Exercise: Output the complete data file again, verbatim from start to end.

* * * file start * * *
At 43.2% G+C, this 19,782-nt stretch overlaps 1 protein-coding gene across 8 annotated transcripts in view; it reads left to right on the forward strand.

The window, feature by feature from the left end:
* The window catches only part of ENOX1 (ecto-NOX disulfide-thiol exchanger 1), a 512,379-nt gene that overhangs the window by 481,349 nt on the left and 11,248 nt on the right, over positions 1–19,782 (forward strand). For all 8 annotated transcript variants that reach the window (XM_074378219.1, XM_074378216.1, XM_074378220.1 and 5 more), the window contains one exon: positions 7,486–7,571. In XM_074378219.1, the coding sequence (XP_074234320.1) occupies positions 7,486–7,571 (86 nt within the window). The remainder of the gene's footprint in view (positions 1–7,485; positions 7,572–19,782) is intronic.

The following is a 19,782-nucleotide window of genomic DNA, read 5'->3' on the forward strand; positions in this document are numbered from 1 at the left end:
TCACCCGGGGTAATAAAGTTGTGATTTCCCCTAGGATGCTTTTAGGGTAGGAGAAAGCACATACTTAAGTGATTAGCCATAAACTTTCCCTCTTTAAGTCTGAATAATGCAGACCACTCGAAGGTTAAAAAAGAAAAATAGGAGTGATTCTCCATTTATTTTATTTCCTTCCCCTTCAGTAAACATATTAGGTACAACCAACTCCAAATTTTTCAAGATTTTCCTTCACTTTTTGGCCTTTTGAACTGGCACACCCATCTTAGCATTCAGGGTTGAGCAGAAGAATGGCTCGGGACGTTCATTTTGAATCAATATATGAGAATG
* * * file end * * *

At 43.2% G+C, this 19,782-nt stretch overlaps 1 protein-coding gene across 8 annotated transcripts in view; it reads left to right on the forward strand.

The window, feature by feature from the left end:
* The window catches only part of ENOX1 (ecto-NOX disulfide-thiol exchanger 1), a 512,379-nt gene that overhangs the window by 481,349 nt on the left and 11,248 nt on the right, over positions 1–19,782 (forward strand). For all 8 annotated transcript variants that reach the window (XM_074378219.1, XM_074378216.1, XM_074378220.1 and 5 more), the window contains one exon: positions 7,486–7,571. In XM_074378219.1, the coding sequence (XP_074234320.1) occupies positions 7,486–7,571 (86 nt within the window). The remainder of the gene's footprint in view (positions 1–7,485; positions 7,572–19,782) is intronic.

The following is a 19,782-nucleotide window of genomic DNA, read 5'->3' on the forward strand; positions in this document are numbered from 1 at the left end:
TCACCCGGGGTAATAAAGTTGTGATTTCCCCTAGGATGCTTTTAGGGTAGGAGAAAGCACATACTTAAGTGATTAGCCATAAACTTTCCCTCTTTAAGTCTGAATAATGCAGACCACTCGAAGGTTAAAAAAGAAAAATAGGAGTGATTCTCCATTTATTTTATTTCCTTCCCCTTCAGTAAACATATTAGGTACAACCAACTCCAAATTTTTCAAGATTTTCCTTCACTTTTTGGCCTTTTGAACTGGCACACCCATCTTAGCATTCAGGGTTGAGCAGAAGAATGGCTCGGGACGTTCATTTTGAATCAATATATGAGAATG